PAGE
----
Among the earliest written documents from Mesopotamia are records of land sales or grants, often carved in stone with associated images, perhaps for public display. The Sumerian inscription on this stele records a transaction involving three fields, three houses, and some livestock. Ushumgal, a priest of the god Shara, and his daughter are the central figures of the transaction, but because of the archaic script, it is not clear whether Ushumgal is buying, selling, or granting these properties. The smaller figures along the sides very likely represent witnesses to the transaction.
In addition to their importance to understanding the development of writing, these early land documents provide evidence that land could be privately owned in early Mesopotamia, although a significant proportion was still owned by the gods and managed by their temples. While this development is not surprising from a modern point of view, in antiquity it represented a momentous conceptual and cultural shift.
This artwork is meant to be viewed from right to left. Scroll left to view more.
Use your arrow keys to navigate the tabs below, and your tab key to choose an item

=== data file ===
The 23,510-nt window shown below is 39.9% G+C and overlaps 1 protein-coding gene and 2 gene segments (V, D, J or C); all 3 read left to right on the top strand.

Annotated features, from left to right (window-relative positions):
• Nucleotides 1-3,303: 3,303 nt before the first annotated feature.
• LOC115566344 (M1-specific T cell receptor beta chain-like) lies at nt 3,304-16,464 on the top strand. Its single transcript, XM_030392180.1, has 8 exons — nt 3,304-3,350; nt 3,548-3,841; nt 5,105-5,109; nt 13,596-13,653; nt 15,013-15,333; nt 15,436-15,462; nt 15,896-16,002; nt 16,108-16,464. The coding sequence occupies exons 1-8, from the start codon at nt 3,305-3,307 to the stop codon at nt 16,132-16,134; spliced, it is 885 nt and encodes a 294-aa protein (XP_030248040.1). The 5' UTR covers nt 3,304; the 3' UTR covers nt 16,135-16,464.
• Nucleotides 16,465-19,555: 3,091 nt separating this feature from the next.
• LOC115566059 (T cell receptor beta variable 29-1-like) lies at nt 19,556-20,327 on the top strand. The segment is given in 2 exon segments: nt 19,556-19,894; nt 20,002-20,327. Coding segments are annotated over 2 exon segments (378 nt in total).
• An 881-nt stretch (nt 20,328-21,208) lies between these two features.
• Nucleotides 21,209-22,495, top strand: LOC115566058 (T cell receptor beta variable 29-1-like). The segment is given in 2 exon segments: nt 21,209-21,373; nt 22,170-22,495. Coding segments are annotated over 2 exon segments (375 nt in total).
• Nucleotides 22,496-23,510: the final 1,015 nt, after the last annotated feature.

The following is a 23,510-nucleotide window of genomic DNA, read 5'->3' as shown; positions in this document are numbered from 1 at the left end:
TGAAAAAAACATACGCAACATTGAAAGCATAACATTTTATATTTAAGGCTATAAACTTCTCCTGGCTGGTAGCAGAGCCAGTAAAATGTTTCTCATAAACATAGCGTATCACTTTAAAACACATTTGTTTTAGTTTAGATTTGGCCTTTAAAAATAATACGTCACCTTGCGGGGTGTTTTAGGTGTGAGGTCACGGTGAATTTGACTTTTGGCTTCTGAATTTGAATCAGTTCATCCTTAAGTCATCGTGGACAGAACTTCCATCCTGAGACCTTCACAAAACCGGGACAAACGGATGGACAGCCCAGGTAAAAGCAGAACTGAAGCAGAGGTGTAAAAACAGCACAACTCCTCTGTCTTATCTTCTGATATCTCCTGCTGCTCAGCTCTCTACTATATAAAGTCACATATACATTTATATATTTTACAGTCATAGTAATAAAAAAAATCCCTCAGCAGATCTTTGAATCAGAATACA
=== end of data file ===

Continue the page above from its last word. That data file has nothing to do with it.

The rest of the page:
Title:Stele of Ushumgal and Shara-igizi-Abzu
Period:Early Dynastic I
Geography:Mesopotamia, probably from Umma (modern Jokha)
[by 1937-1938, Paul Godin, Paris]; offered for sale to the Vorderasiatisches Museum, Berlin, in 1937 by Paul Godin, and in 1944 by Brimo de Laroussilhe (personal communication, Mattes Lammert); offered for sale to American museums in 1940s-1950s by Elias David; acquired by the Museum in 1958, purchased from Elias S. David, New York.
“Expedition into the Past: Al-Hiba,” The Metropolitan Museum of Art, New York, November 16, 1972–January 21, 1973.
“The Art of Sumer and Akkad,” Museum of Fine Arts, Boston, April 3–May 27, 1973.
"Art of the First Cities: The Third Millennium B.C. from the Mediterranean to the Indus," The Metropolitan Museum of Art, New York, May 8–August 17, 2003.
“Before the Flood.” Fundación ‘La Caixa’, Barcelona, Madrid, November 29, 2012–June 30, 2013.
"She Who Wrote: Enheduanna and Women of Mesopotamia ca. 3400-2000 BC," The Morgan Library & Museum, New York, October 14, 2022–February 19, 2023.